“We thank you for what you do for our community,” said Joanna Michelin, chairwoman of the Legacy Foundation of Southeast Arizona board of directors. “You do incredible work every day for those who are the least, the lost and the little.”
Michelin’s comments concluded an hour-long presentation ceremony that awarded seven grants totalling $200,000 to nonprofit agencies providing health and social services in the community.
“You know, it’s just marvelous for us on the Legacy Foundation to hear your stories about what it is you do and what you plan to do with these funds. It just motivates us and makes us feel really good about what it is we do,” said Margaret Hepburn, the organization’s chief executive officer. “Thank you all for what you do in the community, you work hard and you’re invaluable.”
The largest grant awarded Thursday will support construction of a new community center in Winchester Heights — an unincorporated area located northeast of Willcox in Cochise County.
Gail Emrick, executive director at Southeast Arizona Area Health Education Center, said the project will make a significant difference in the community.
“Winchester Heights has four unpaved roads and some dilapidated trailers,” Emrick said. “With this money they are going to be able to have a park, a place where kids can play safely, and a community center where people can meet and plan a better future.”
Emrick was joined by Latysha Watson, finance director for SEAHEC.
The Legacy Foundation awarded the organization two $50,000 grants for the next two years.
Funding awarded to the Cochise Family Advocacy Center will help it continue helping victims of abuse and human trafficking. Spokeswoman Brenda Parker said the center has already had five forensic interviews since the start of this year and its services are quickly becoming familiar to law enforcement agencies in Huachuca City, Benson, Bisbee, Willcox and others.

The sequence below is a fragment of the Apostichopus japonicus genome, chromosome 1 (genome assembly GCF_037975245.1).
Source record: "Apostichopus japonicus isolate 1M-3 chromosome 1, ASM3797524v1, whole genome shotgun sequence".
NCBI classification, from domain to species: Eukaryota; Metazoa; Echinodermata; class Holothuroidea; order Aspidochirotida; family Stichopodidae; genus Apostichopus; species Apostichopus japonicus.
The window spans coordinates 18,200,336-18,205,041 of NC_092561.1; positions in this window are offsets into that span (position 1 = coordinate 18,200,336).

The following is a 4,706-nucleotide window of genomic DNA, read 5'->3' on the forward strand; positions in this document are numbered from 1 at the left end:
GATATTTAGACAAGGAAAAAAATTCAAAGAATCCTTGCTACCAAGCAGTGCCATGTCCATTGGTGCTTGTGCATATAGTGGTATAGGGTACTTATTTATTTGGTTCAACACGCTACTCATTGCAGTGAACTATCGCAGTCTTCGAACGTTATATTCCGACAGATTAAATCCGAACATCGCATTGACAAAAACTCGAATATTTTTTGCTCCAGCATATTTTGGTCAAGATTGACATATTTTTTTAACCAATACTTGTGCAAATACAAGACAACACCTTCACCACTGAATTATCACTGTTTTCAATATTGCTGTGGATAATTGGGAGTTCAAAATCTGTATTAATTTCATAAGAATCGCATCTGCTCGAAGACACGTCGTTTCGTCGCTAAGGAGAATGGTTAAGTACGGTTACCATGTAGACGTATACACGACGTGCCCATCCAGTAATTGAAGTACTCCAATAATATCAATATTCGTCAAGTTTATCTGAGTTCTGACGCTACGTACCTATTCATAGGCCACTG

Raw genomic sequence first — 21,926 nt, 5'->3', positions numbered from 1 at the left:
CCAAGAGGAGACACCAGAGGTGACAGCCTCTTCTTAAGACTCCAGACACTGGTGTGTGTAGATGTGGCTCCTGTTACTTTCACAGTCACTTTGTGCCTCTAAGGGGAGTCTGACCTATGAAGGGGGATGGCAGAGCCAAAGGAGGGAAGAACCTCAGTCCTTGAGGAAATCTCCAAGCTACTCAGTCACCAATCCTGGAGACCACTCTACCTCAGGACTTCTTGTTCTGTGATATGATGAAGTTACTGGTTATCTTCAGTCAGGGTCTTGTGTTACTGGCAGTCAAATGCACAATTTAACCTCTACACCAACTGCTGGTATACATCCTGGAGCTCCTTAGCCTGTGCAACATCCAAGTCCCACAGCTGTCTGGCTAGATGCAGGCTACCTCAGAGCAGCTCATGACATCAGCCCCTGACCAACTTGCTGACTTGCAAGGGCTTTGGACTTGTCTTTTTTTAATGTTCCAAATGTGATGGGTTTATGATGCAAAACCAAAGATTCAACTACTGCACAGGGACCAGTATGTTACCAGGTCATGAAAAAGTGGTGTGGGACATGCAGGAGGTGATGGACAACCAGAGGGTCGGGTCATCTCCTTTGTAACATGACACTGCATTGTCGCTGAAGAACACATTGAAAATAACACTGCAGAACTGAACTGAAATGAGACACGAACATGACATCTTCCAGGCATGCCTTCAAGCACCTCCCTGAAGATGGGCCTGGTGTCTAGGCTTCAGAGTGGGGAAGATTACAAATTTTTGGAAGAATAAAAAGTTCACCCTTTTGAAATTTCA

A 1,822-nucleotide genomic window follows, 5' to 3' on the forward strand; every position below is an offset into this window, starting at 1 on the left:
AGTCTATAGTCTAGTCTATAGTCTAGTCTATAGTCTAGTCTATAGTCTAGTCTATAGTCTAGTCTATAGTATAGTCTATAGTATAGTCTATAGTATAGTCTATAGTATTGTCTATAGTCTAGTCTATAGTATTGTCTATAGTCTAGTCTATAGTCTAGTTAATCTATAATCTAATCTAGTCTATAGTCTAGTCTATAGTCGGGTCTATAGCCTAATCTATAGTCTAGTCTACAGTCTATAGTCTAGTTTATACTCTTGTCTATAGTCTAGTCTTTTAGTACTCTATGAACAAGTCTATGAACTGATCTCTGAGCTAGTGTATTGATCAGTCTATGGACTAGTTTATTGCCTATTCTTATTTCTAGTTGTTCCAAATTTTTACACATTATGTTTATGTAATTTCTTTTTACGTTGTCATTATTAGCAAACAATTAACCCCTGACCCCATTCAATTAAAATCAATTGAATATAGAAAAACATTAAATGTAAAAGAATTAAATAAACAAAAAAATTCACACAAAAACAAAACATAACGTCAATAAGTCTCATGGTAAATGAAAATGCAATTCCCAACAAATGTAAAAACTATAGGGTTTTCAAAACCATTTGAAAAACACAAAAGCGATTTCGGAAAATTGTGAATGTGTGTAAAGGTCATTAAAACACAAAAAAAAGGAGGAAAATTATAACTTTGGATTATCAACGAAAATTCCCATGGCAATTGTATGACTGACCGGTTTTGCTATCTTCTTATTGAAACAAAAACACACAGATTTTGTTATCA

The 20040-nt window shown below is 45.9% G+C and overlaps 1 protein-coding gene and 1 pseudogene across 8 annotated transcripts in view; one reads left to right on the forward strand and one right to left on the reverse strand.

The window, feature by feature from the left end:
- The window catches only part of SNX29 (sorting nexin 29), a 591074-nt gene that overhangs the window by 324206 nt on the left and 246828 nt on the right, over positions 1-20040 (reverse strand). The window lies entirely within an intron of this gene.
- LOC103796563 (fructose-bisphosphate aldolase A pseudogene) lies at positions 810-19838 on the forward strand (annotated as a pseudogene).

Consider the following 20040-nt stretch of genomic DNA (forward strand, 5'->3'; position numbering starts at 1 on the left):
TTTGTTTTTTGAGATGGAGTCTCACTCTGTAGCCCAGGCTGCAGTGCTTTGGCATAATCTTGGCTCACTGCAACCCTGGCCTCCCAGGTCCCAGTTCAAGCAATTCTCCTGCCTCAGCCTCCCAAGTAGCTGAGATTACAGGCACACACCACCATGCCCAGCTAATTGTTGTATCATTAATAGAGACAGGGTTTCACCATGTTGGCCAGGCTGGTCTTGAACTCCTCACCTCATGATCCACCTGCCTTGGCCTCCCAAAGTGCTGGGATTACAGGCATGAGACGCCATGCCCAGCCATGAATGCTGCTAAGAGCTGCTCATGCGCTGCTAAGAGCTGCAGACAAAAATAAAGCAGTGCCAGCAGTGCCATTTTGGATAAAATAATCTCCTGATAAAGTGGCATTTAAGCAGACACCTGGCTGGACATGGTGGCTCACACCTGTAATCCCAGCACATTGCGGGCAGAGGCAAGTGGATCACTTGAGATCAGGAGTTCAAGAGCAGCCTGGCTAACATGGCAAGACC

“We don’t need to have people hurt to do what we do, it’s already out there,” Parker said.
She said the advocacy center has started working with area physician services and in local schools to help authorities and professionals identify the symptoms of abuse victims.
“That’s where it starts, with the young kids,” she said.
Jennifer Camano, a spokeswoman for the American Red Cross, said $18,500 received from the Legacy Foundation will further the agency’s efforts to reduce home fires and prepare families for disasters.
She referred to the “pillowcase project,” which teaches children to pack a pillowcase with supplies, to prepare when disaster strikes. The Red Cross is also working with families to install smoke and natural gas detectors in local homes and with other agencies on disaster preparedness, Camano said.
Toni Leo of Whisper’s Sanctuary, said a $8,120 grant from the Legacy Foundation will help the organization fund program that will offer caregivers a break from the stress of the work by providing a place for them to relax and spend a weekend learning more about the profession. Whisper’s Sanctuary offers lifetime care to animals and Leo operates both Sparky’s Cantina, a “no-meat” food trailer; and a bed and breakfast. Together with the program for caregivers, Leo said Whisper’s Sanctuary will provide a place for people to relax, interact with animals and eat really good, all-natural, food.
Legacy Foundation awarded a two-year grant totalling almost $70,000 to the Sierra Vista Boys and Girls Club.
Jay Hamwright and Detric Miles said the funds will help the club continue its work of providing a safe place for kids to go before and after school, to participate in educational and recreational programming.
Hamwright serves as the organization's chief professional officer and Miles is clubhouse director.
The Boys and Girls Club served more than 500 kids in Sierra Vista last year, and currently has 120 children in its after school program, and 140 are signed up for the summer program.
“We really try to work with the kids and make sure they have what they need for a bright future, to achieve academic success, develop characteristics of citizenship and learning how to live a healthy lifestyle,” Hamwright said.